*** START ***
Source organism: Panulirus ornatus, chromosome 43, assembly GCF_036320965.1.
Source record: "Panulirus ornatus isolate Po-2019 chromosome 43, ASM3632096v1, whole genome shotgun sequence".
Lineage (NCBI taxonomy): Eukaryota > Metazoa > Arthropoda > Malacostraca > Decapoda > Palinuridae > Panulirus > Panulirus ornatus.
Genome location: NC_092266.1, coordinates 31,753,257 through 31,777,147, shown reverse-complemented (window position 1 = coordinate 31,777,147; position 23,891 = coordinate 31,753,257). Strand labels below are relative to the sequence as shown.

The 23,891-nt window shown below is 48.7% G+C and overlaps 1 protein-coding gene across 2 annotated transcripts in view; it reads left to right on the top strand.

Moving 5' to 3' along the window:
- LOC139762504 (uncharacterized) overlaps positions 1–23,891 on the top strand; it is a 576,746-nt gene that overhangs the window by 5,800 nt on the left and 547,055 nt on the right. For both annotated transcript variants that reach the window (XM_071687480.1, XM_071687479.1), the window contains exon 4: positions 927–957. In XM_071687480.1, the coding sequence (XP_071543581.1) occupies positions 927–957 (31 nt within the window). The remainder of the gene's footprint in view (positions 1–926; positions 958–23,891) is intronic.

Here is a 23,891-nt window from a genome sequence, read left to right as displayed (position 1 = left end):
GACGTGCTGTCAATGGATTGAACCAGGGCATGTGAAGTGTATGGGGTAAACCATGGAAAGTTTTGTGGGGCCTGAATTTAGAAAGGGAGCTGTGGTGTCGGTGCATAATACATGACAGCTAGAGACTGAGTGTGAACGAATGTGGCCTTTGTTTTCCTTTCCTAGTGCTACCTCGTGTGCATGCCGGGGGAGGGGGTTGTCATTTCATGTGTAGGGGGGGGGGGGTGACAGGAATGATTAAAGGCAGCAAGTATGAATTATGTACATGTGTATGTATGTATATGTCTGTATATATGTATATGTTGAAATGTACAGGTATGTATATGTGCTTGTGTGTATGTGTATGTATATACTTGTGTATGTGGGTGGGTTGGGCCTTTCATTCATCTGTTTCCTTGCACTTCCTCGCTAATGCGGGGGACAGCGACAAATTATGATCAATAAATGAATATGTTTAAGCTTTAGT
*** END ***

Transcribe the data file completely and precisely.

Source organism: Panulirus ornatus, chromosome 43, assembly GCF_036320965.1.
Source record: "Panulirus ornatus isolate Po-2019 chromosome 43, ASM3632096v1, whole genome shotgun sequence".
Lineage (NCBI taxonomy): Eukaryota > Metazoa > Arthropoda > Malacostraca > Decapoda > Palinuridae > Panulirus > Panulirus ornatus.
Genome location: NC_092266.1, coordinates 31,753,257 through 31,777,147, shown reverse-complemented (window position 1 = coordinate 31,777,147; position 23,891 = coordinate 31,753,257). Strand labels below are relative to the sequence as shown.

The 23,891-nt window shown below is 48.7% G+C and overlaps 1 protein-coding gene across 2 annotated transcripts in view; it reads left to right on the top strand.

Moving 5' to 3' along the window:
- LOC139762504 (uncharacterized) overlaps positions 1–23,891 on the top strand; it is a 576,746-nt gene that overhangs the window by 5,800 nt on the left and 547,055 nt on the right. For both annotated transcript variants that reach the window (XM_071687480.1, XM_071687479.1), the window contains exon 4: positions 927–957. In XM_071687480.1, the coding sequence (XP_071543581.1) occupies positions 927–957 (31 nt within the window). The remainder of the gene's footprint in view (positions 1–926; positions 958–23,891) is intronic.

Here is a 23,891-nt window from a genome sequence, read left to right as displayed (position 1 = left end):
GACGTGCTGTCAATGGATTGAACCAGGGCATGTGAAGTGTATGGGGTAAACCATGGAAAGTTTTGTGGGGCCTGAATTTAGAAAGGGAGCTGTGGTGTCGGTGCATAATACATGACAGCTAGAGACTGAGTGTGAACGAATGTGGCCTTTGTTTTCCTTTCCTAGTGCTACCTCGTGTGCATGCCGGGGGAGGGGGTTGTCATTTCATGTGTAGGGGGGGGGGGGTGACAGGAATGATTAAAGGCAGCAAGTATGAATTATGTACATGTGTATGTATGTATATGTCTGTATATATGTATATGTTGAAATGTACAGGTATGTATATGTGCTTGTGTGTATGTGTATGTATATACTTGTGTATGTGGGTGGGTTGGGCCTTTCATTCATCTGTTTCCTTGCACTTCCTCGCTAATGCGGGGGACAGCGACAAATTATGATCAATAAATGAATATGTTTAAGCTTTAGT